Involvement of NADPH oxidase in A2A adenosine receptor-mediated increase in coronary flow in isolated mouse hearts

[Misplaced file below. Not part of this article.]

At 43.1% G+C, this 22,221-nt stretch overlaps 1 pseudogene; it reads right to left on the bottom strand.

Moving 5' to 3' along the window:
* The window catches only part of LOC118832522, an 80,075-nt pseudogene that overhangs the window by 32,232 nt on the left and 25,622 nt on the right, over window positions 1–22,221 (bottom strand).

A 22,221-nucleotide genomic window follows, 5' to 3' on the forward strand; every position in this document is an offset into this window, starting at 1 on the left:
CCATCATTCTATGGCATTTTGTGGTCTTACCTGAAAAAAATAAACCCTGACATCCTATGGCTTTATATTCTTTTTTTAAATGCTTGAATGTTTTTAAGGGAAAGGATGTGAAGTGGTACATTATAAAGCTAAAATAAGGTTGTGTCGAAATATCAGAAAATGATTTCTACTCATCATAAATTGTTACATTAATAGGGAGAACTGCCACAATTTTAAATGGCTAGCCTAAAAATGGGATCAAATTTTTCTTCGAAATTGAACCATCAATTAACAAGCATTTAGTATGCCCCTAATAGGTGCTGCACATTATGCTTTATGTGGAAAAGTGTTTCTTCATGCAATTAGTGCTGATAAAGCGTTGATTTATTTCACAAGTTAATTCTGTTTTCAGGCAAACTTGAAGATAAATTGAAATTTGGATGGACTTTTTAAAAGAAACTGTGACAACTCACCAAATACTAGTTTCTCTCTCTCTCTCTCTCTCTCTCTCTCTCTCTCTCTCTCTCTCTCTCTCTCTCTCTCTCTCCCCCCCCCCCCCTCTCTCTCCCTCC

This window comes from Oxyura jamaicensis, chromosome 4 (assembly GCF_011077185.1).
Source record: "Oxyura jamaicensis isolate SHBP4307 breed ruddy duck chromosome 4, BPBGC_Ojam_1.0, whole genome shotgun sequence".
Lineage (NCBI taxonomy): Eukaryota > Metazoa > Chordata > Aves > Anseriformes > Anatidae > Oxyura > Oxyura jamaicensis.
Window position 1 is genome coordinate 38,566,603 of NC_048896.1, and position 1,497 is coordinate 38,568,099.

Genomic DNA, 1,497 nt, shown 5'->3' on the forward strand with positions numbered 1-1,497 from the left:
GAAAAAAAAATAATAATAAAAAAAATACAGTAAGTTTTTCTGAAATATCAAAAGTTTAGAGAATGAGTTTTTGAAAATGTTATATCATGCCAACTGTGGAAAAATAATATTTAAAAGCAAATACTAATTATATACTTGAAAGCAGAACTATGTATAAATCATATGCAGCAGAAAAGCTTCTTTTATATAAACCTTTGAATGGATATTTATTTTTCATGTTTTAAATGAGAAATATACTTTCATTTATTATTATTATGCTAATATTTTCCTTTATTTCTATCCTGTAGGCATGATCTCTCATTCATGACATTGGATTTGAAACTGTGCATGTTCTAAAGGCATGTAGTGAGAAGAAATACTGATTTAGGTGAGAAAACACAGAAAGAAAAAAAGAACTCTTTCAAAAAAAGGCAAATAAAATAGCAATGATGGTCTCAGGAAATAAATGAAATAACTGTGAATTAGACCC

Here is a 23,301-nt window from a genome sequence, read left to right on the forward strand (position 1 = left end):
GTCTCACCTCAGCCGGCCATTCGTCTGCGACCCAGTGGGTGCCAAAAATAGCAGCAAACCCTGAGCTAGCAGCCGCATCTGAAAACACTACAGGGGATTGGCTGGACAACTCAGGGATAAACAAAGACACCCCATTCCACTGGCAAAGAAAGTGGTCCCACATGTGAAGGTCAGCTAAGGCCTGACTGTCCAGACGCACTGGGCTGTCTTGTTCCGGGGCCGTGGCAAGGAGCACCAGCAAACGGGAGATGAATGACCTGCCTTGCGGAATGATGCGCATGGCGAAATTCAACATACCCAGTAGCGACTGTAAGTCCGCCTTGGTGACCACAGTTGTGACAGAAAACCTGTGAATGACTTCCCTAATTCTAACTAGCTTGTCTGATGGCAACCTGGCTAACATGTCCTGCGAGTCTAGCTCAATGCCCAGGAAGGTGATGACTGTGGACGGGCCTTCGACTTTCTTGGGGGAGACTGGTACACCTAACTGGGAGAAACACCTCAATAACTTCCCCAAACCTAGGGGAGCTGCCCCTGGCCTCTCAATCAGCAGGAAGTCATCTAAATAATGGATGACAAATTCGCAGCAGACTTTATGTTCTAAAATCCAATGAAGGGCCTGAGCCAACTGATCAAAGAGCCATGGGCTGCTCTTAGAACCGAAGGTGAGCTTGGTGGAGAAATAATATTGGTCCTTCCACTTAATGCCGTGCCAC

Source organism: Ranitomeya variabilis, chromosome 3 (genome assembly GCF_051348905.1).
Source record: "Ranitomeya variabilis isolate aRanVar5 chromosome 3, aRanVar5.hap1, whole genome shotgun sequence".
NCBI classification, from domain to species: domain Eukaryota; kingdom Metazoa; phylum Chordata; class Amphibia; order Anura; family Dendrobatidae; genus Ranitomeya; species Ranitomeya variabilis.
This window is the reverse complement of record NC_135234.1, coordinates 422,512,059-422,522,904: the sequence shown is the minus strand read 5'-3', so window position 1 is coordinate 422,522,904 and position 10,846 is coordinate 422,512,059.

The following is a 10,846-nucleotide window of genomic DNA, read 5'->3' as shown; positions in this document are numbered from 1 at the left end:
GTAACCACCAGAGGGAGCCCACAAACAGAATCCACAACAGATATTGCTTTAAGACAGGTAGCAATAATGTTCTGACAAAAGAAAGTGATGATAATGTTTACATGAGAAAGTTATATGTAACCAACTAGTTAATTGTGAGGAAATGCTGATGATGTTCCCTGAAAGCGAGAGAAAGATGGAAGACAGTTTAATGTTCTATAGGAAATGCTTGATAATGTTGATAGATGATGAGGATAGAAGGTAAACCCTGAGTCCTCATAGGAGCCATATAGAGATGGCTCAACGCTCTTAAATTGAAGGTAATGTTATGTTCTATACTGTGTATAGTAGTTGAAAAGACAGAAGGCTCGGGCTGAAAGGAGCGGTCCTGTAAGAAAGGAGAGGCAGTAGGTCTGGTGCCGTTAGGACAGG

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Adenosine increases coronary flow mainly through the activation of A2A and A2B adenosine receptors (ARs). However, the mechanisms for the regulation of coronary flow are not fully understood. We previously demonstrated that adenosine-induced increase in coronary flow is in part through NADPH oxidase (Nox) activation, which is independent of activation of either A1 or A3ARs. In this study, we hypothesize that adenosine-mediated increase in coronary flow through Nox activation depends on A2A but not A2BARs. Functional studies were conducted using isolated Langendorff-perfused mouse hearts. Hydrogen peroxide (H2O2) production was measured in isolated coronary arteries from WT, A2AAR knockout (KO), and A2BAR KO mice using dichlorofluorescein immunofluorescence. Adenosine-induced concentration-dependent increase in coronary flow was attenuated by the specific Nox2 inhibitor gp91 ds-tat or reactive oxygen species (ROS) scavenger EUK134 in both WT and A2B but not A2AAR KO isolated hearts. Similarly, the A2AAR selective agonist CGS-21680-induced increase in coronary flow was significantly blunted by Nox2 inhibition in both WT and A2BAR KO, while the A2BAR selective agonist BAY 60-6583-induced increase in coronary flow was not affected by Nox2 inhibition in WT. In intact isolated coronary arteries, adenosine-induced (10 μM) increase in H2O2 formation in both WT and A2BAR KO mice was attenuated by Nox2 inhibition, whereas adenosine failed to increase H2O2 production in A2AAR KO mice. In conclusion, adenosine-induced increase in coronary flow is partially mediated by Nox2-derived H2O2, which critically depends upon the presence of A2AAR.